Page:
1. It is no secret that Beane loves pitching, and the two minor league pitchers we received in return (Sean Nolin and Kendall Graveman) put up some good numbers last year. You can be positive both of these gentleman will start a handful of games in an Athletics uniform next season all but assuring Jeff Simardizija or Scott Kazmir will be traded in a packaged deal for oh, say….Justin Upton.
2. Brett Lawrie plays 3rd base with a little bit of second sprinkled in…the dude has a shit load of tattoos and epitomizes the word “bro” more than anyone in my own personal life. The ladies might see him as a “sexy scumbag.” As far as on-the-field he is much younger than Donaldson (25) and is just a notch or 2 below J.D. on the offensive and defensive side. A major concern is his history of injury. He is definitely serviceable with the talent to be really good.
In the end Donaldson says this to the fans of Oakland:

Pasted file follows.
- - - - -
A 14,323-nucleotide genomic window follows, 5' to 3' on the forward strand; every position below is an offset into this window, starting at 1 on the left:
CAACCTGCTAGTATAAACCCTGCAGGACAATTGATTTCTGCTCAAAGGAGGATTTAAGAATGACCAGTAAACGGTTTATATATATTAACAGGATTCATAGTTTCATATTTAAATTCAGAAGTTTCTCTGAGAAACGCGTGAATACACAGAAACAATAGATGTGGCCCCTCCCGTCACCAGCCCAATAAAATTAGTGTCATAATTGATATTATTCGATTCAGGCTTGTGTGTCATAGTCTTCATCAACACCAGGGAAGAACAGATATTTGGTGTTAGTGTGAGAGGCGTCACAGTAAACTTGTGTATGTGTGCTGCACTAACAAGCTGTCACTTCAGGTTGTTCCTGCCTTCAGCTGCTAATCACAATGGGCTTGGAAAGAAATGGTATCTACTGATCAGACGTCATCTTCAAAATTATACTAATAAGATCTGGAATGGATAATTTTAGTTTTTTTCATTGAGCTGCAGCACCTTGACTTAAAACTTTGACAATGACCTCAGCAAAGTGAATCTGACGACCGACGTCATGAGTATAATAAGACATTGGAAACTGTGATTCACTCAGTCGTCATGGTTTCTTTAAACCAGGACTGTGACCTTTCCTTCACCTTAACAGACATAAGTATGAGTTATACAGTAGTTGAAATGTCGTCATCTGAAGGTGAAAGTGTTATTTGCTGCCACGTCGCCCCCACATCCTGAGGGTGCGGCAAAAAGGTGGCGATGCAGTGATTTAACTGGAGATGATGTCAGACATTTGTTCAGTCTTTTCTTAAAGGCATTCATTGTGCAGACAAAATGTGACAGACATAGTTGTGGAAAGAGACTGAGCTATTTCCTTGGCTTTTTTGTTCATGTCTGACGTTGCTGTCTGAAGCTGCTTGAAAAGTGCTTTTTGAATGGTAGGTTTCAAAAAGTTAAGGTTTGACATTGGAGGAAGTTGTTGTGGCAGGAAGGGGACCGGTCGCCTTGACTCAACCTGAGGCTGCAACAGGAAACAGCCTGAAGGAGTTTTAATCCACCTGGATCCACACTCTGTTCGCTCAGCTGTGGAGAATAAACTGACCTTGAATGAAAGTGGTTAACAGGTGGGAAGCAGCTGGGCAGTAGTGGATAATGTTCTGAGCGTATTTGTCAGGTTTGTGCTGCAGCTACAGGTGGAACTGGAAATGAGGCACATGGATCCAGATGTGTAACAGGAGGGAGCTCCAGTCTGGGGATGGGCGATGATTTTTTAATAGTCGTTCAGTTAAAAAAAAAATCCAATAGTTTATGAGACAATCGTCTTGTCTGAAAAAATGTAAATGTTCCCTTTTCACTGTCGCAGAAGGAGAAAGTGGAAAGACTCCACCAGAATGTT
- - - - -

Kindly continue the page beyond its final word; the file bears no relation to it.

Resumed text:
“To the fans of Oakland: Thank you for all the memories on and off the field I truly am blessed to have been part of it. We have had a lot of great memories together and the memories I will have will always hold a special place for me. Everyday I wore that uniform with pride, and gave you all that I could. Thank you again!!”
Strap yourselves in Oakland fans….this is just the beginning.
As longtime readers know, I like to incorporate different facets of life into this blog, mostly from the realm of modern art and literature. It tends to get a bit tedious talking about baseball players and stats and free agency and Bud Selig’s ego and PED’s and Hall of Fame voters and the widening strike zone until I’m blue in the face. We’re getting closer to the Christmas holidays, I drank too much Crown Royal and I’m feeling a bit silly.
John Kilduff was a loco personality. He hosted a “painting show” that I would watch late at night here in Los Angeles while sucking on the hash pipe. I was supposed to be writing a thesis on “Modern Art and Capitalism,” but this show seemed more interesting and vital at the time. I couldn’t tell if the guy was gifted or if he was a charlatan looking to make a buck, (he turned out to be both) and I loved it. Some of his work had titles like, “Hot dog eating a hot dog,” and “African-American titty burger.” All this talk is meaningless, you simply must see for yourself…
A rather funny video….go on waste 45 seconds of your life.